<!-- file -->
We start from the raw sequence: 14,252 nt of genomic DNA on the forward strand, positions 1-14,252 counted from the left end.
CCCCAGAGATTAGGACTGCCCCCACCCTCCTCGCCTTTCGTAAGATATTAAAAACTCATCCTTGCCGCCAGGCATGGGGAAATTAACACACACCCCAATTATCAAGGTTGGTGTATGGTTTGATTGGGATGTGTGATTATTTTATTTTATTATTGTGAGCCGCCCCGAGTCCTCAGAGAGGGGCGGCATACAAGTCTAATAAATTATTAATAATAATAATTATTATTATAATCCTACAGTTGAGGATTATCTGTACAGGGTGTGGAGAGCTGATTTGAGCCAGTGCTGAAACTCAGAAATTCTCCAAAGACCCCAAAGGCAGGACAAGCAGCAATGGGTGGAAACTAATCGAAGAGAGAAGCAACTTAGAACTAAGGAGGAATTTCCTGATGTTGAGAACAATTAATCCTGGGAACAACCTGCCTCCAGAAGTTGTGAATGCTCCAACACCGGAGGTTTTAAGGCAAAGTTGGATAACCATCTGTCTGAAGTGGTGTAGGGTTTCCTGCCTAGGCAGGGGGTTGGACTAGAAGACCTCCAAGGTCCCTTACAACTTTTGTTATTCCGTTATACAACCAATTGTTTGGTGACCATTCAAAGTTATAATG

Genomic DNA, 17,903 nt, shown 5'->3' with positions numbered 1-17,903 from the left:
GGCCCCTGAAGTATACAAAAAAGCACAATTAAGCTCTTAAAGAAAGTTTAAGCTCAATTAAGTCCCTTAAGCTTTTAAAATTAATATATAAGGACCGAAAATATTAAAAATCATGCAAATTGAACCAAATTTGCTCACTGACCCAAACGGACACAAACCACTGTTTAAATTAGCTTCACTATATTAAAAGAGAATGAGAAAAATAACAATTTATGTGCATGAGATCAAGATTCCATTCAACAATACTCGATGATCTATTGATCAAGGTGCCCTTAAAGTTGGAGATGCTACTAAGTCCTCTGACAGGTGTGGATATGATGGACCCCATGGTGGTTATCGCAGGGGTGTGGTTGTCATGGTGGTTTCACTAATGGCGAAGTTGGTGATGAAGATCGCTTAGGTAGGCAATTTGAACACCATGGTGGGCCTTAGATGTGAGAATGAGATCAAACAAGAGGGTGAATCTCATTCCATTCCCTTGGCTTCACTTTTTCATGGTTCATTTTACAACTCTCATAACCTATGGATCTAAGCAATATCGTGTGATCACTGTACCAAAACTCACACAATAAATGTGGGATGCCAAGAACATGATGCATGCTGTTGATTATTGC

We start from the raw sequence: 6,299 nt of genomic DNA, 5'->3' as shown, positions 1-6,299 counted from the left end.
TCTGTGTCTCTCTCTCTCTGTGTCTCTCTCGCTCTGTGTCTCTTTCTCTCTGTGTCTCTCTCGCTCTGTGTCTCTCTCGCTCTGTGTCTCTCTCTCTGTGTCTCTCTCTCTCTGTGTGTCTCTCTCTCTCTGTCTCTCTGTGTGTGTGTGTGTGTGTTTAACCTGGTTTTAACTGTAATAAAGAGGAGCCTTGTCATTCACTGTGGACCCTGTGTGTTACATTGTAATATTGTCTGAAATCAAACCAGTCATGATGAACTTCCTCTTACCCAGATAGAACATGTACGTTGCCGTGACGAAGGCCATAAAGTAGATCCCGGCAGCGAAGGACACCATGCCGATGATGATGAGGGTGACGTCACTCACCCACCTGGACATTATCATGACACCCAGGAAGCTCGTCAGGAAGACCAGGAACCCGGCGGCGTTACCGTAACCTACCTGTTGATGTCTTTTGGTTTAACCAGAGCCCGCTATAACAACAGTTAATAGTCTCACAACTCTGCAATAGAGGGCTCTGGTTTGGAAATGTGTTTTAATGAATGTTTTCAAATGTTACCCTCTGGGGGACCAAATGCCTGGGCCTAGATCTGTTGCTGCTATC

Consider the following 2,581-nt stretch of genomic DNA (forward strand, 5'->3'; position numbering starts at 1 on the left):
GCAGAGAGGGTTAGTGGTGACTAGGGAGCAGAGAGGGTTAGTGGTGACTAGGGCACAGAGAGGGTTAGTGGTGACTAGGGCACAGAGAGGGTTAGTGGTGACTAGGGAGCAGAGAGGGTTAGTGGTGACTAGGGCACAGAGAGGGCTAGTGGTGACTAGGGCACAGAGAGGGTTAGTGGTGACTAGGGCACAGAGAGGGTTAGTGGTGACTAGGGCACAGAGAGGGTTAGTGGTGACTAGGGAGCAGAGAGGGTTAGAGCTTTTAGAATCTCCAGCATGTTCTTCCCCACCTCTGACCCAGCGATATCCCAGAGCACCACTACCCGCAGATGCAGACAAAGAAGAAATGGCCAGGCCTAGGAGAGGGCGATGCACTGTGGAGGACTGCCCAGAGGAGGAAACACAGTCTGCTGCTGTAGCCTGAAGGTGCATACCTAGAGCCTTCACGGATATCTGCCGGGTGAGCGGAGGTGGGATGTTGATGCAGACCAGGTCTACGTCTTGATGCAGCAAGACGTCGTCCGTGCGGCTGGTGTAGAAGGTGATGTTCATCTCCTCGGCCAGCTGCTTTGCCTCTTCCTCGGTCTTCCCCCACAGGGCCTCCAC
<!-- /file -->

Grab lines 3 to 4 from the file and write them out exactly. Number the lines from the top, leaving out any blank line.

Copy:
Genomic DNA, 17,903 nt, shown 5'->3' with positions numbered 1-17,903 from the left:
GGCCCCTGAAGTATACAAAAAAGCACAATTAAGCTCTTAAAGAAAGTTTAAGCTCAATTAAGTCCCTTAAGCTTTTAAAATTAATATATAAGGACCGAAAATATTAAAAATCATGCAAATTGAACCAAATTTGCTCACTGACCCAAACGGACACAAACCACTGTTTAAATTAGCTTCACTATATTAAAAGAGAATGAGAAAAATAACAATTTATGTGCATGAGATCAAGATTCCATTCAACAATACTCGATGATCTATTGATCAAGGTGCCCTTAAAGTTGGAGATGCTACTAAGTCCTCTGACAGGTGTGGATATGATGGACCCCATGGTGGTTATCGCAGGGGTGTGGTTGTCATGGTGGTTTCACTAATGGCGAAGTTGGTGATGAAGATCGCTTAGGTAGGCAATTTGAACACCATGGTGGGCCTTAGATGTGAGAATGAGATCAAACAAGAGGGTGAATCTCATTCCATTCCCTTGGCTTCACTTTTTCATGGTTCATTTTACAACTCTCATAACCTATGGATCTAAGCAATATCGTGTGATCACTGTACCAAAACTCACACAATAAATGTGGGATGCCAAGAACATGATGCATGCTGTTGATTATTGC